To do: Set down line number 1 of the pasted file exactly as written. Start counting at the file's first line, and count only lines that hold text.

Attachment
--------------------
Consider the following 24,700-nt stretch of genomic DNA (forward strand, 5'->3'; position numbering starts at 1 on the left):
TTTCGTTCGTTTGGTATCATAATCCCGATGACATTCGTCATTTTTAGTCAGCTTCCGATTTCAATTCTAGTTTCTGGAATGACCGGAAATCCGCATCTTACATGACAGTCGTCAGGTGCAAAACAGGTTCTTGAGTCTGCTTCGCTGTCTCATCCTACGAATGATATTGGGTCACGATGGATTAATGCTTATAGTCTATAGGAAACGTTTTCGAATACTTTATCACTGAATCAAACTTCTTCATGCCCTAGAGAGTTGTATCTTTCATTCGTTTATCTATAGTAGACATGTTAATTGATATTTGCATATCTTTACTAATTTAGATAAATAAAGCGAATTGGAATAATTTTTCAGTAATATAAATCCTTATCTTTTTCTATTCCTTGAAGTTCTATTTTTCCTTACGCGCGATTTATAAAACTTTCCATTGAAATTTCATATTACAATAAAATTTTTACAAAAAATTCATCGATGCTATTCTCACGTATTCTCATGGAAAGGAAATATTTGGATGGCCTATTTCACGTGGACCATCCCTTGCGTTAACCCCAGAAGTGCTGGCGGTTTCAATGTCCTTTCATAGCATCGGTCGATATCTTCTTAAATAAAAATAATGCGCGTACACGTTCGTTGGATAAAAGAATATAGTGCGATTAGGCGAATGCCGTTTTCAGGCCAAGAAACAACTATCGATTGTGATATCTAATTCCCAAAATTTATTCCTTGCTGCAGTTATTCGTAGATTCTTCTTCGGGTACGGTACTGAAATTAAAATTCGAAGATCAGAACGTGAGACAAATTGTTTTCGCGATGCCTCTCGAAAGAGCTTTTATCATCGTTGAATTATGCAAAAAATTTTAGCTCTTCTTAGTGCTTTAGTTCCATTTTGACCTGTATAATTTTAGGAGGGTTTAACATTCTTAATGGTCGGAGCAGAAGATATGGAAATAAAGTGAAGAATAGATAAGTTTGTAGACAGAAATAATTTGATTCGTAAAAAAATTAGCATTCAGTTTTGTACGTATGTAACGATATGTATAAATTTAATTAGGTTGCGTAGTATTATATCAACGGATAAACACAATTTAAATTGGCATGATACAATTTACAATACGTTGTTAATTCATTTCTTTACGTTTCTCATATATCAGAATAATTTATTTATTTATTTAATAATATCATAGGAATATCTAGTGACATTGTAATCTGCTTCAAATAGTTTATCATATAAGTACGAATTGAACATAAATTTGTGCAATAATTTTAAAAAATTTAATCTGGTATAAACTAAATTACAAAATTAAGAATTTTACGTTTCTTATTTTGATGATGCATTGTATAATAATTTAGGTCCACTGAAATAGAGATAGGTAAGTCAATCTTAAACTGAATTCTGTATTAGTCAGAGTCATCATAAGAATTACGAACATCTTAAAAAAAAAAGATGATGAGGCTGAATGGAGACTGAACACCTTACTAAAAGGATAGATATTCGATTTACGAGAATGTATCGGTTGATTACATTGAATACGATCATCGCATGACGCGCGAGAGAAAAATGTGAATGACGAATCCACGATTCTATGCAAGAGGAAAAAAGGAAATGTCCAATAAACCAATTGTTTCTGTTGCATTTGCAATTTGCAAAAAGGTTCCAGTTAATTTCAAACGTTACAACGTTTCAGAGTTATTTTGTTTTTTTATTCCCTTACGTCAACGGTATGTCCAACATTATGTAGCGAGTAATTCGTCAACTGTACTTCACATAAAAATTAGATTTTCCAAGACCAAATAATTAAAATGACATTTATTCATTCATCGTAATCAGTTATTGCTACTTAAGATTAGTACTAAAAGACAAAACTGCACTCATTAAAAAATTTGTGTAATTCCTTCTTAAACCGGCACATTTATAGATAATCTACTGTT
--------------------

Consider the following 24,700-nt stretch of genomic DNA (forward strand, 5'->3'; position numbering starts at 1 on the left):